The worst thing that will probably happen—in fact is already well underway—is not energy depletion, economic collapse, conventional war, or the expansion of totalitarian governments. As terrible as these catastrophes would be for us, they can be repaired in a few generations. The one process now going on that will take millions of years to correct is loss of genetic and species diversity by the destruction of natural habitats. This is the folly our descendants are least likely to forgive us.
— Edward O. Wilson
Biophilia (1984), 121.(1990), 182.
Science quotes on:  |  Catastrophe (14)  |  Collapse (10)  |  Depletion (3)  |  Descendant (9)  |  Destruction (63)  |  Diversity (33)  |  Economics (21)  |  Energy (125)  |  Extinction (45)  |  Folly (15)  |  Forgive (4)  |  Generation (73)  |  Genetics (82)  |  Government (57)  |  Habitat (6)  |  Happen (10)  |  Process (126)  |  Repair (6)  |  Totalitarian (4)  |  Worst (8)

To be anthropocentric is to remain unaware of the limits of human nature, the significance of biological processes underlying human behavior, and the deeper meaning of long-term genetic evolution.
— Edward O. Wilson
Tanner Lecture on Human Values, University of Michigan, 'Comparative Social Theory' (30 Mar 1979).
Science quotes on:  |  Biology (103)  |  Evolution (373)  |  Genetics (82)  |  Human Behavior (2)  |  Human Nature (42)  |  Limit (40)  |  Meaning (71)  |  Process (126)  |  Remain (22)  |  Significance (37)  |  Underlying (6)

True spite is a commonplace in human societies, undoubtedly because human beings are keenly aware of their own blood lines and have the intelligence to plot intrigue. Human beings are unique in the degree of their capacity to lie to other members of their own species.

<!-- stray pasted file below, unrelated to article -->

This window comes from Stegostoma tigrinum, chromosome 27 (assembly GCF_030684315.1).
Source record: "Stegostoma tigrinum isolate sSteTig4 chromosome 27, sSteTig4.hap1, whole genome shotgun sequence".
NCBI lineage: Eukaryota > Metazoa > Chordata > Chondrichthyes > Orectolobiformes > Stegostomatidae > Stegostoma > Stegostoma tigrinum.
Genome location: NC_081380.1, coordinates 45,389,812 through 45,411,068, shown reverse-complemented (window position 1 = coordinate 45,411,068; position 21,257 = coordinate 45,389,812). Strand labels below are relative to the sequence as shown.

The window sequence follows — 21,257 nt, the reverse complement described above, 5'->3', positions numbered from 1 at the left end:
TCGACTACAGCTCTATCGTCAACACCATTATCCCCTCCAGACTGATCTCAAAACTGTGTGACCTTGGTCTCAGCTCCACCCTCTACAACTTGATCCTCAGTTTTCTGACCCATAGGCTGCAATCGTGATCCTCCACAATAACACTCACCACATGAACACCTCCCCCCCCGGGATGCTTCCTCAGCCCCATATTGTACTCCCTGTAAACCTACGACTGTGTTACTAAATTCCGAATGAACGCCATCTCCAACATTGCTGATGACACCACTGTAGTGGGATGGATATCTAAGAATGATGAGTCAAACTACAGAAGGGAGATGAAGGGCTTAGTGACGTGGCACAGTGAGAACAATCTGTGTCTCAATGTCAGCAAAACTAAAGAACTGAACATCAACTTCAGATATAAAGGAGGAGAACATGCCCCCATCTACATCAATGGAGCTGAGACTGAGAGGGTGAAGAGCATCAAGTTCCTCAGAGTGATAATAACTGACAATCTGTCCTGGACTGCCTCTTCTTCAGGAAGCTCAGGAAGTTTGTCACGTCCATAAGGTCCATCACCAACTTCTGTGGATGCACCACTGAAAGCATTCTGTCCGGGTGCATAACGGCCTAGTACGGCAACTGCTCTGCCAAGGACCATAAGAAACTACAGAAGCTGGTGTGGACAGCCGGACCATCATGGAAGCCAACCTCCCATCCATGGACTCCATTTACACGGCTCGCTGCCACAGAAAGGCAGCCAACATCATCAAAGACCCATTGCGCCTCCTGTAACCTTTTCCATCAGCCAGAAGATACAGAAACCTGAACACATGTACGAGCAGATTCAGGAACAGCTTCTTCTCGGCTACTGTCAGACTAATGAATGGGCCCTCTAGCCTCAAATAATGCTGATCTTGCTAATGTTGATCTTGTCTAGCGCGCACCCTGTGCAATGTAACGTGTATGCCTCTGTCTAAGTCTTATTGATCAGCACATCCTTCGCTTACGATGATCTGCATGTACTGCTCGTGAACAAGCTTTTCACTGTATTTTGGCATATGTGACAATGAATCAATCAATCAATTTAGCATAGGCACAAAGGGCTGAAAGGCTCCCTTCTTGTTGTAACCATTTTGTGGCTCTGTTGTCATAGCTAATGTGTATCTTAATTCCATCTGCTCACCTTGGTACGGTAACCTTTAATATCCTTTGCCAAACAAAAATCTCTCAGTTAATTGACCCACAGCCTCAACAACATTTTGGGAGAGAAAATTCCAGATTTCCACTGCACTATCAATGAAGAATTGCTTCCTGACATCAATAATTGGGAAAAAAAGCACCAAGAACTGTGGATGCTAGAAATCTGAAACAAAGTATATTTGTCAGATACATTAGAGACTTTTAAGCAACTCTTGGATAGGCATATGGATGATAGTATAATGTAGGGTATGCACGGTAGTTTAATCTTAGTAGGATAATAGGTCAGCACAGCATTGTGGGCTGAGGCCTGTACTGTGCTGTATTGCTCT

— Edward O. Wilson
In Sociobiology (1975), 119.
Science quotes on:  |  Capacity (27)  |  Commonplace (8)  |  Human Being (20)  |  Intelligence (98)  |  Spite (4)

We are compelled to drive toward total knowledge, right down to the levels of the neuron and the gene. When we have progressed enough to explain ourselves in these mechanistic terms...the result might be hard to accept.
— Edward O. Wilson
'Man: From Sociobiology to Sociology'. Sociobiology: The New Synthesis (1975, 1980), 301.
Science quotes on:  |  Gene (56)  |  Genetics (82)  |  Knowledge (841)  |  Neuron (8)  |  Progress (244)

Why do we study insects? Because, together with man, hummingbirds and the bristlecone pine, they are among the great achievements of organic evolution.
— Edward O. Wilson
In The Insect Societies (1971), 1.
Science quotes on:  |  Achievement (92)  |  Evolution (373)  |  Insect (45)  |  Organic (28)  |  Pine (8)  |  Study (221)

[Bacteria are the] dark matter of the biological world [with 4 million mostly unknown species in a ton of soil].
— Edward O. Wilson
Talk as a TED prize winner (2007). From video on TEDprize website.
Science quotes on:  |  Bacteria (28)  |  Dark Matter (4)  |  Microbiology (2)

[Destroying rain forest for economic gain] is like burning a Renaissance painting to cook a meal.
— Edward O. Wilson
Quoted in R.Z. Sheppard, 'Nature: Splendor in The Grass', Time (3 Sep 1990)
Science quotes on:  |  Burn (15)  |  Cook (10)  |  Deforestation (33)  |  Economics (21)  |  Gain (30)  |  Meal (11)  |  Painting (19)  |  Rain Forest (14)  |  Renaissance (6)

[The natural world cleans water, pollinates plants and provides pharmaceuticals, among many other gifts.] Thirty trillion dollars worth of services, scot-free to humanity, every year.
— Edward O. Wilson
From transcript of PBS TV program 'Religion and Ethics' (17 Nov 2006).